# NumPy np.power()

The operation of the NumPy power() function is applied element-wise. Think of it this way, the function takes the elements in the first array and matches them with its partner element in the second array. It then uses the component of the second array as the power.

Let us discuss this further.

**Function Syntax**

The function syntax is as shown below:

numpy.power(x1, x2, /, out=None, *, where=True, casting=‘same_kind’, order=‘K’, dtype=None, subok=True[, signature, extobj]) = <ufunc ‘power’>

**Function Parameters**

The function parameters are discussed in the points below:

- x1 – refers to the input array whose elements act as the colchoneta in the power operation.
- x2 – defines the input array whose elements work as the exponent in the power operation.

NOTE: Although the shape of both arrays can be different, they must be broadcastable to a standard shape.

**Function Return Value**

As mentioned, the function returns an array with the elements of x1 raised to the power of x2 elements.

**Example 1**

Consider the example shown below:

# import numpy

import numpy as np

x1 = np.array([1,2,3])

x2 = np.array([4,5,6])

print(np.power(x1, x2))

In the example above, we start by importing NumPy with the mote as np.

Next, we create two arrays, x1 and x2. Finally, we use the power() function to return the elements of x1 raised to the power of elements in x2.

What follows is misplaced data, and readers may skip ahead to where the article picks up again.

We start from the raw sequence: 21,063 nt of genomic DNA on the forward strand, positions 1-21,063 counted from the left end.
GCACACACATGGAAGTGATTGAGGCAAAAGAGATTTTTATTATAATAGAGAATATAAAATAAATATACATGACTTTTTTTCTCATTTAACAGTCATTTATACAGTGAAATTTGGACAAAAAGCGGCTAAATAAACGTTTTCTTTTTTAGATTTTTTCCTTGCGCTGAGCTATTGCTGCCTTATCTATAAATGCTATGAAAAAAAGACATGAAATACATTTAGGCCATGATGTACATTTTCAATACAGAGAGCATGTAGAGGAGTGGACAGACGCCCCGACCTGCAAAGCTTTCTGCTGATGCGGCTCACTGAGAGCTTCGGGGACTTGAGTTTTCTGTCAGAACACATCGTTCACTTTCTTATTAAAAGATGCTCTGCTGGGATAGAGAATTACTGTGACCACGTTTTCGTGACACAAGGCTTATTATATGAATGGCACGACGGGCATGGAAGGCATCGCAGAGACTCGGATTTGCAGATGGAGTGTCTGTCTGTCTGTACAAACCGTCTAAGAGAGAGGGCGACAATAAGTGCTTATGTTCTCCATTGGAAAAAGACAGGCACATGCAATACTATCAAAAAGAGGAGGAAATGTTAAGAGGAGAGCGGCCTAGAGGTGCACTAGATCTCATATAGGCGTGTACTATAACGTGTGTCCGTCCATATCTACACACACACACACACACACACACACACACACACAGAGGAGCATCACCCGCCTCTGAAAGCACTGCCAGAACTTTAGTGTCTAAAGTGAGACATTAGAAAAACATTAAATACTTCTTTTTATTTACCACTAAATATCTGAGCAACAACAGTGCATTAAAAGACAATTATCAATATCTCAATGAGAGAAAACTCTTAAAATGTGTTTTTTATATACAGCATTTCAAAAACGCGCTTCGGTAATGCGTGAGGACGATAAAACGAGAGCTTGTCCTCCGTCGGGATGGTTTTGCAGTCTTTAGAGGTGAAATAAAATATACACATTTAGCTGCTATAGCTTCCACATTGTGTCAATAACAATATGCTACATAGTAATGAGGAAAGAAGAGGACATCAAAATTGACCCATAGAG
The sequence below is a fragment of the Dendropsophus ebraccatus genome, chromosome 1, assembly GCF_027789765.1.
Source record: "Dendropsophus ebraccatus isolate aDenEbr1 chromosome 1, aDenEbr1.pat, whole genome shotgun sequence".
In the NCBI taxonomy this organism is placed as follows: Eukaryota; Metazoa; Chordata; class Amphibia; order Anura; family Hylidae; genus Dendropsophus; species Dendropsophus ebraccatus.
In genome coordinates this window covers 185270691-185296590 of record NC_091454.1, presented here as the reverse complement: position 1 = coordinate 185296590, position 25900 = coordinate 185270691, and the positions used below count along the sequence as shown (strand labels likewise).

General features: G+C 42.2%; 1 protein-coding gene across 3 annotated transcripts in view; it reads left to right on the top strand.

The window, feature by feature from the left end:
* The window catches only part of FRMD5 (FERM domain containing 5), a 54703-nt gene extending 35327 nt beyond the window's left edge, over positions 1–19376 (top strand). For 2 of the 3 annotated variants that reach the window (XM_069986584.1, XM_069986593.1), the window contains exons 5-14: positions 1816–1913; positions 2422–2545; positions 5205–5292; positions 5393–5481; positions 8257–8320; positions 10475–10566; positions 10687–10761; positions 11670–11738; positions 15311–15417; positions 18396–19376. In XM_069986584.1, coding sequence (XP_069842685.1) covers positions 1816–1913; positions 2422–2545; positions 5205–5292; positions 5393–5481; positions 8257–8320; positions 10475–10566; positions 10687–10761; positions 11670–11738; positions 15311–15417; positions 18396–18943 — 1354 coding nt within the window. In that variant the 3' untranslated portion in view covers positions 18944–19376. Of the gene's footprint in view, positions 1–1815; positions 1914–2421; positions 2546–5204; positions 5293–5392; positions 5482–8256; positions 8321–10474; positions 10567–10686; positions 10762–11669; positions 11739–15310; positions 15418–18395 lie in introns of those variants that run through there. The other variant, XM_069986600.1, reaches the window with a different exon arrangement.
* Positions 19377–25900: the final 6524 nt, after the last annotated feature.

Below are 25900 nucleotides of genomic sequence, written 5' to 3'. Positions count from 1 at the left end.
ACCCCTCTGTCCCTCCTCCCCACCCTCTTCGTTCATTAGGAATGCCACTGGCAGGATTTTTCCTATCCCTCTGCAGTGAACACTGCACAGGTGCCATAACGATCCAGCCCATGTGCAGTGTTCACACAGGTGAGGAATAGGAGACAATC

The resulting output is as shown:

**Example 2**

The following example shows how to use the function with floating-point values.

x1 = np.array([2.3,4.5,5.6])

x2 = np.array([6.7,8.9,10.1])

print(np.power(x1, x2))

The code above should return an array as shown:

[2.65201821e+02 6.51015566e+05 3.60328881e+07]

**Example 3**

The same case applies when the function is used on a multi-dimensional array. An example is illustrated below:

x1 = np.array([[1,2,3], [4,5,6]])

x2 = np.array([[7,8,9], [10,11,12]])

print(np.power(x1,x2))

The ab0ve code returns an array as shown:

[[ 1 256 19683]

[ 1048576 48828125 –2118184960]]

**Example 4**

You can also raise the elements of first array with a common exponent as shown below:

x1 = np.array([[1,2,3], [4,5,6]])

print(np.power(x1, 2))

In this example, we pass a single value instead of giving an array in the second variable. This value acts as the exponent for each element in the first array.

This should return:

**Example 5**

The function will return an error if the provided second array contain a negative value. An example is depicted below:

x1 = np.array([[–1,–2,–3], [–4,–5,–6]])

x2 = np.array([[–7,–8,9], [–10,–11,–12]])

print(np.power(x1, x

The code above should return an error as shown:

NOTE: This error applies only if the exponent array contains a negative value.

**Conclusion**

This article covered how to use the power() function in NumPy. To explore further, check the docs.

Thanks for reading!!